PPC: 8 Ways to Avoid Busting Your Advertising Budget

AdWords is a powerful search engine marketing platform that instantly connects businesses with an ocean of potential customers. But oceans are wild and unpredictable — turn your back, and you might get swept away. The same thing can happen to your AdWords budgets if you’re not careful.

tight budget
PPC spending can get awfully fat if you don’t reign it in.

AdWords is a powerful search engine marketing platform that instantly connects businesses with an ocean of potential customers. But oceans are wild and unpredictable — turn your back, and you might get swept away. The same thing can happen to your AdWords PPC budgets if you’re not careful.

If you just started using Google AdWords, then you might be overwhelmed by how quickly you blow through your advertising budgets. You might also be frustrated if this tsunami of traffic isn’t bringing you any actual customers. Sure, launching an AdWords campaign is significantly easier (and faster) than getting organic visitors through traditional SEO strategies, but what’s the point if you’re just throwing money away?

Worry not. Here, we’ll review eight ways to avoid busting your advertising budget with AdWords and other pay-per-click (PPC) platforms. Follow these tips, and suddenly the rough waters of online advertising become far less treacherous.

1. Bid High, Budget Low

The first step toward not blowing through your budget is to keep your budgets low. Yes, you might still spend money inefficiently at first. But just because you can afford to spend $100 per day doesn’t mean you should. Start with a small daily budget until you know what you’re doing.

On the other hand, don’t hesitate to bid high on keywords. Your fledgling campaigns will gain traction more quickly, and you’ll get better click-through rates (and higher quality scores) by driving traffic from your best keywords. With your budgets turned down low, this is a great strategy for launching campaigns on the right note.

2. Avoid Accelerated Delivery

When setting the daily budgets for new campaigns, you’ll have the option to choose Standard or Accelerated ad delivery. Standard is the default option; stick with that.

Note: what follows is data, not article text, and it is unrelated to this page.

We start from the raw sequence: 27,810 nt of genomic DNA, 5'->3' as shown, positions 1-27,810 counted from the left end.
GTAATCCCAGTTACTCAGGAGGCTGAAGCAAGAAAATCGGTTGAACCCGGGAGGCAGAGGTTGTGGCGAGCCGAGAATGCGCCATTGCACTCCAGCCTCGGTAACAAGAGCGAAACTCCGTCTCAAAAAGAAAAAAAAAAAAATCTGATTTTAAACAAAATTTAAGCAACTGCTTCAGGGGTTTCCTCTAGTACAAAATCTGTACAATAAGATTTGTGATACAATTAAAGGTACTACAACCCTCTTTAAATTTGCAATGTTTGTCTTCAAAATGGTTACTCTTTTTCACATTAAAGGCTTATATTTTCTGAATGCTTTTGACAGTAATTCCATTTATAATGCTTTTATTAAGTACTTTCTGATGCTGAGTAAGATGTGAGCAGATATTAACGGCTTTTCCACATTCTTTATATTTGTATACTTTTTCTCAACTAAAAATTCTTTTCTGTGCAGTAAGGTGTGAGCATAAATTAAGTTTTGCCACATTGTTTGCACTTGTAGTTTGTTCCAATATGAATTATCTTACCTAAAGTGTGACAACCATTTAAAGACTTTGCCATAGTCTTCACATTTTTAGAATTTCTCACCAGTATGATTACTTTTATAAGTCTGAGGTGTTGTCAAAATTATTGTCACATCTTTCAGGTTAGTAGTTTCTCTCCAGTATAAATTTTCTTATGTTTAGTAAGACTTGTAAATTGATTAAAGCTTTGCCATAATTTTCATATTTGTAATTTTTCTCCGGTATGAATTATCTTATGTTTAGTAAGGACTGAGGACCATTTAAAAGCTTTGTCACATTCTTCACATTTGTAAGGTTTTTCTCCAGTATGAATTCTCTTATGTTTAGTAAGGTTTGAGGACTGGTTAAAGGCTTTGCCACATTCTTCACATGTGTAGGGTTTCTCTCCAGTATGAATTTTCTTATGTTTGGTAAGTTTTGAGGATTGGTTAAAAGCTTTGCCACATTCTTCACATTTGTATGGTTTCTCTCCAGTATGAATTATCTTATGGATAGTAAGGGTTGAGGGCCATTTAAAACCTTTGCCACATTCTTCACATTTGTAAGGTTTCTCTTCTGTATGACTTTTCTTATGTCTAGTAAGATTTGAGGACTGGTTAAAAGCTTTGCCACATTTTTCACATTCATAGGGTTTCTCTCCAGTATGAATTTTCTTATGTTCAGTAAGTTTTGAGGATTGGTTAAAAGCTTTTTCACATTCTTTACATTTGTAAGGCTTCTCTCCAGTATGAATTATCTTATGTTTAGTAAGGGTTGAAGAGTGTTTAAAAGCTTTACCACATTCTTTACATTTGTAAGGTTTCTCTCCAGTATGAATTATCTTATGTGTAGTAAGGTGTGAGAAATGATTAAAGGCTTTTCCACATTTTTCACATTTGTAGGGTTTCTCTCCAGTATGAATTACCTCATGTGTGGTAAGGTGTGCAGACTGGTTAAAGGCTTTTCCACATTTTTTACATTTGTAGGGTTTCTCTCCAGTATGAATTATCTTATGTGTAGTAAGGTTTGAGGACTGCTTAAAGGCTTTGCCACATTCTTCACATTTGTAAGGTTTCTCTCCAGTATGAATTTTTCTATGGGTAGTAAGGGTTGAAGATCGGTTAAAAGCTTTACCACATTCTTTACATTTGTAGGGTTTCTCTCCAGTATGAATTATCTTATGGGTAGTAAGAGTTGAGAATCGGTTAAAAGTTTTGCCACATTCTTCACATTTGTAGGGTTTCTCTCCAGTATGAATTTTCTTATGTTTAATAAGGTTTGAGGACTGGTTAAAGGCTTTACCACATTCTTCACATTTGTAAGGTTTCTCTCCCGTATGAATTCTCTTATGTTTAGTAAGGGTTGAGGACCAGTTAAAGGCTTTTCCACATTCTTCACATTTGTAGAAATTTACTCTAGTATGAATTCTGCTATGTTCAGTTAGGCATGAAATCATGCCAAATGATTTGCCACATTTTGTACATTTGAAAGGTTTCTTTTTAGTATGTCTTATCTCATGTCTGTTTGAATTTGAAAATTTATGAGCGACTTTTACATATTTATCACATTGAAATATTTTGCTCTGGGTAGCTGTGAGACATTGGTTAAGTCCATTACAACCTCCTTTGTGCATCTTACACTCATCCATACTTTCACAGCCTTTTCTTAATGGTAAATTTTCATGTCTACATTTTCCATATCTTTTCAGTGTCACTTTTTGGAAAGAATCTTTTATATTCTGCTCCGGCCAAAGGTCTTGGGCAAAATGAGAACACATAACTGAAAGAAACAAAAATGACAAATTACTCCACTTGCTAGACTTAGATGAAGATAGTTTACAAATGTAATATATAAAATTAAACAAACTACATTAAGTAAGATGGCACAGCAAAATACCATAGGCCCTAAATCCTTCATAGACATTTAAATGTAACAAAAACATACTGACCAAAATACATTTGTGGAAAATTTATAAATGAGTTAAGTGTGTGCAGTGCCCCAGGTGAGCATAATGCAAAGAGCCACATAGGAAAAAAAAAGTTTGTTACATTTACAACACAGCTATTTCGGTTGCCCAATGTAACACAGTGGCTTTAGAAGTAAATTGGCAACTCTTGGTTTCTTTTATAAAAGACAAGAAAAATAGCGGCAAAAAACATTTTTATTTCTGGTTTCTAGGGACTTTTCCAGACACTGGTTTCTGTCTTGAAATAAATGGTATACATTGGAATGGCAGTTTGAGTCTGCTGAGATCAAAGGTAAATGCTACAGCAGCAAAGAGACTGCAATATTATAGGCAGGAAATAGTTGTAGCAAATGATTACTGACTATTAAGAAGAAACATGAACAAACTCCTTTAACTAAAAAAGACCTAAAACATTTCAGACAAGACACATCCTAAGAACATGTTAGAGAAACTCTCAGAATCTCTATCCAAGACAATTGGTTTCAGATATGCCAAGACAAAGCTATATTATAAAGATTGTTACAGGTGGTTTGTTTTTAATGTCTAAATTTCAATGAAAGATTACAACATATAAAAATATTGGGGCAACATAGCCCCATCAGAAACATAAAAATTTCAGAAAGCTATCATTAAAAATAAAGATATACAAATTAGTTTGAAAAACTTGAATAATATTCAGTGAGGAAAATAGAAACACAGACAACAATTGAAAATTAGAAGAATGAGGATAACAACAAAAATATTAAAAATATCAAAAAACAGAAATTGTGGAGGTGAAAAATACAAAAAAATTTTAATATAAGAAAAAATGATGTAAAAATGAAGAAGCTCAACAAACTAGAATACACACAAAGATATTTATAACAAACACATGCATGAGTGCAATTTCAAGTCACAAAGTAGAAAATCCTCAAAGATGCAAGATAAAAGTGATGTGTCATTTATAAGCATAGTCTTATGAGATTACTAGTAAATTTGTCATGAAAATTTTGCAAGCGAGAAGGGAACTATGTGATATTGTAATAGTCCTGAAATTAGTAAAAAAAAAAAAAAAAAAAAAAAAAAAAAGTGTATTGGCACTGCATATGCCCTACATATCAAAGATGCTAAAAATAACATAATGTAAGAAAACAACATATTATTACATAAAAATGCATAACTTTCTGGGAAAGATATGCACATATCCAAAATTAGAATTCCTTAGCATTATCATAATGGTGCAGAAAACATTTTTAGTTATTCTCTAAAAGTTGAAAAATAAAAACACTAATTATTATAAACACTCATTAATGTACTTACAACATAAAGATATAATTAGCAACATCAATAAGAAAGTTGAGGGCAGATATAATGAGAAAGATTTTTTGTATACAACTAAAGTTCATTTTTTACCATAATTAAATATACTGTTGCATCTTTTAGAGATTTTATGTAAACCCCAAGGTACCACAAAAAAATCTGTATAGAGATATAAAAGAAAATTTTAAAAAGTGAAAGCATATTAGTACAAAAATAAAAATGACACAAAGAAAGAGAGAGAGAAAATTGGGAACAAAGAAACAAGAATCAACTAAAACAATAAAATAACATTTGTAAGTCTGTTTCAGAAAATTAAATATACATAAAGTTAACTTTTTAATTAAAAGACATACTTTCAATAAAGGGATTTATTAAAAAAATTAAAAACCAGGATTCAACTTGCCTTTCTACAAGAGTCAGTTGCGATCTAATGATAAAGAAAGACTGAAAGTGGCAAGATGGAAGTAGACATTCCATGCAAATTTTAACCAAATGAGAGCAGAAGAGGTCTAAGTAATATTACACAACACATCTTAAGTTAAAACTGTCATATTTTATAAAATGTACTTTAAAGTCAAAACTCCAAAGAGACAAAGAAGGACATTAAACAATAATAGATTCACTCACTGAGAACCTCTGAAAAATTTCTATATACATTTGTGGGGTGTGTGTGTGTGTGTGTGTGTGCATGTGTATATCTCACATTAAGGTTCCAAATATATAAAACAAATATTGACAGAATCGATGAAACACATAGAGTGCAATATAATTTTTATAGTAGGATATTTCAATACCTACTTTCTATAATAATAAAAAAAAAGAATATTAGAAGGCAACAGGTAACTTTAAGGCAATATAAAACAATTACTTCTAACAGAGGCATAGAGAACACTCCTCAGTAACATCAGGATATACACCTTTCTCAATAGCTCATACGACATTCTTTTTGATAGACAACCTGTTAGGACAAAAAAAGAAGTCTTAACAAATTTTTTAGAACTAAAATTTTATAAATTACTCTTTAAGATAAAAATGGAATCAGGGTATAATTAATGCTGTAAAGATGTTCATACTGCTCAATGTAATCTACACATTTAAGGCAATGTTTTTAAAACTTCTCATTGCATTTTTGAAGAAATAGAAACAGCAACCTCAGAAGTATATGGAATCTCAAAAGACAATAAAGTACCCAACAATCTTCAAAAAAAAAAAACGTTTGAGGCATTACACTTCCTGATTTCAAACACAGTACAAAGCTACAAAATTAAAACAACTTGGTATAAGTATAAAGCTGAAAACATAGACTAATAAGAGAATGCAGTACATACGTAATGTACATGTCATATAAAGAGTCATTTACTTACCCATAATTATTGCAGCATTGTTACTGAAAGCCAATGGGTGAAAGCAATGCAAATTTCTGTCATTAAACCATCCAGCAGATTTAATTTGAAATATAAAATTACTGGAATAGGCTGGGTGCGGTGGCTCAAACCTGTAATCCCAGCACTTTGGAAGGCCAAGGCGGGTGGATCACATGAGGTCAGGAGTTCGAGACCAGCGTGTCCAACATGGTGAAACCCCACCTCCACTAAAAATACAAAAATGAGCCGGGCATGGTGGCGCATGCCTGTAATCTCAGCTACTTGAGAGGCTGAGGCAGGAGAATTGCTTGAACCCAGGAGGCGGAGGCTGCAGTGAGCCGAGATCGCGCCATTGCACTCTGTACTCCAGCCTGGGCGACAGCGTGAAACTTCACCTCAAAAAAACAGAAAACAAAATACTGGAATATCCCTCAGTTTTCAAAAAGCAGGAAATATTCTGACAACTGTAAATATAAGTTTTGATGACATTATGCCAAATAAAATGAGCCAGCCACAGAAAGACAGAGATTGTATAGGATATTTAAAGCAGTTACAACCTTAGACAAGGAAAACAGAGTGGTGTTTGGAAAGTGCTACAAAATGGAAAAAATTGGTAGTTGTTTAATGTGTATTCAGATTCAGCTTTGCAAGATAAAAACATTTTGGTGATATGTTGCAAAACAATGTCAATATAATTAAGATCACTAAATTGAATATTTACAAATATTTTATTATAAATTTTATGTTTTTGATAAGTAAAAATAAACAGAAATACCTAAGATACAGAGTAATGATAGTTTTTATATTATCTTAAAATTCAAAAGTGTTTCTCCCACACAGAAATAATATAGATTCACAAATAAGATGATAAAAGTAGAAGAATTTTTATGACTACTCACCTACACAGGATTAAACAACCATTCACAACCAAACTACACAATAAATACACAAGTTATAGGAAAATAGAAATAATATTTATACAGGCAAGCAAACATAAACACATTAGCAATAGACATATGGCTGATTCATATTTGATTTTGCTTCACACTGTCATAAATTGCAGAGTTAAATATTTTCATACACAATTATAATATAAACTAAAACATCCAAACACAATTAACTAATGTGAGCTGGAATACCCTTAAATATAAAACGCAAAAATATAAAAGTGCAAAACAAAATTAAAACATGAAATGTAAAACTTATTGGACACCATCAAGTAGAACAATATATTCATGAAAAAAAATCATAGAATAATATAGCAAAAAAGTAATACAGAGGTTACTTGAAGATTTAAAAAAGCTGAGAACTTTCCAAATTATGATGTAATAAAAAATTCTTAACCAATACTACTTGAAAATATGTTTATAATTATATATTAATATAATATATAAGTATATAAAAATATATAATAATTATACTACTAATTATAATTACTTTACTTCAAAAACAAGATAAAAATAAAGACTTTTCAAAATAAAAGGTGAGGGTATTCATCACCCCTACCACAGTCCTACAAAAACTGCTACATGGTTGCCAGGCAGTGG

The Standard delivery option is designed to stagger your ads and expend your budget throughout the entire day. Meanwhile, Accelerated delivery will show your ads until your budget runs dry. By staggering your ad delivery throughout the day, you’ll eventually learn which times are most worthwhile to be advertising. You’re also less likely to burn through your entire budget in the early morning hours when few people actually buy.

3. Use Phrase- and Exact-Match Keywords

Only use phrase- and exact-match keywords when building your primary campaigns. Exact-match keywords will only display your ad when people search for that exact keyword. Phrase-match keywords offer slightly more flexibility — they’ll display your ads when people search for phrases containing your keyword.

Now, I’m not saying you should never use broad-match, but you need to be extremely careful. …

4. Create Separate Broad-Match Campaigns

We just talked about the importance of phrase- and exact-match keywords, but that doesn’t mean you should avoid broad-match keywords entirely. Broad-match keywords result in ads being shown whenever your keywords appear in any order within a search term. For example, if your broad-match keyword is “boys shirts,” and someone searches for “boys uniform shirts,” that person might see your ad. And unless your business happens to specialize in uniforms, that person’s click would be a waste of money.

However, what you can do is start a campaign with a small daily budget and only broad-match keywords. Eventually, you can review your search terms report to see all kinds of search phrases people used to trigger your ads. Some of those keyword terms will likely be irrelevant to your needs — but some might actually be unique or long-tailed keyword terms you hadn’t previously considered. This is how you can “fish” for more keywords, but limit your exposure by using a separate low daily budget campaign.